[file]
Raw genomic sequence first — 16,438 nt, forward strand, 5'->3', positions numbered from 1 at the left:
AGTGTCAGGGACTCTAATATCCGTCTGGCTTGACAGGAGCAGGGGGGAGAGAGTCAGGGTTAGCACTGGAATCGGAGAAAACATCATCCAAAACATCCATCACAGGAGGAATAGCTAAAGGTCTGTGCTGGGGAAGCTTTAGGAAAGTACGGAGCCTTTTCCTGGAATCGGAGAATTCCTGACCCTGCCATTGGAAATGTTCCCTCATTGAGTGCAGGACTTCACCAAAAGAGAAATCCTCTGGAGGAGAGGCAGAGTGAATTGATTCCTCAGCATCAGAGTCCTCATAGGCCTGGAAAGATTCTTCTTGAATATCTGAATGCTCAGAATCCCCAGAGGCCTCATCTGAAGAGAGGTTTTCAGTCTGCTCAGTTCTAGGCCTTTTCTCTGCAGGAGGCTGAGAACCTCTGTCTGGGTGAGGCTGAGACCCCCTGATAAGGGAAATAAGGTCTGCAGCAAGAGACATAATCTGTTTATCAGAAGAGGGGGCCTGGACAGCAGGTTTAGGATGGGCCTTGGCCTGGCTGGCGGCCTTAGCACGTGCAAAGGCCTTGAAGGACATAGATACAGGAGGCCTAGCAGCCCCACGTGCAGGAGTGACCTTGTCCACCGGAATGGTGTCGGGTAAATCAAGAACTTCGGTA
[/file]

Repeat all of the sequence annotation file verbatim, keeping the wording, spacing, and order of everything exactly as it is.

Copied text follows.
Raw genomic sequence first — 16,438 nt, forward strand, 5'->3', positions numbered from 1 at the left:
AGTGTCAGGGACTCTAATATCCGTCTGGCTTGACAGGAGCAGGGGGGAGAGAGTCAGGGTTAGCACTGGAATCGGAGAAAACATCATCCAAAACATCCATCACAGGAGGAATAGCTAAAGGTCTGTGCTGGGGAAGCTTTAGGAAAGTACGGAGCCTTTTCCTGGAATCGGAGAATTCCTGACCCTGCCATTGGAAATGTTCCCTCATTGAGTGCAGGACTTCACCAAAAGAGAAATCCTCTGGAGGAGAGGCAGAGTGAATTGATTCCTCAGCATCAGAGTCCTCATAGGCCTGGAAAGATTCTTCTTGAATATCTGAATGCTCAGAATCCCCAGAGGCCTCATCTGAAGAGAGGTTTTCAGTCTGCTCAGTTCTAGGCCTTTTCTCTGCAGGAGGCTGAGAACCTCTGTCTGGGTGAGGCTGAGACCCCCTGATAAGGGAAATAAGGTCTGCAGCAAGAGACATAATCTGTTTATCAGAAGAGGGGGCCTGGACAGCAGGTTTAGGATGGGCCTTGGCCTGGCTGGCGGCCTTAGCACGTGCAAAGGCCTTGAAGGACATAGATACAGGAGGCCTAGCAGCCCCACGTGCAGGAGTGACCTTGTCCACCGGAATGGTGTCGGGTAAATCAAGAACTTCGGTA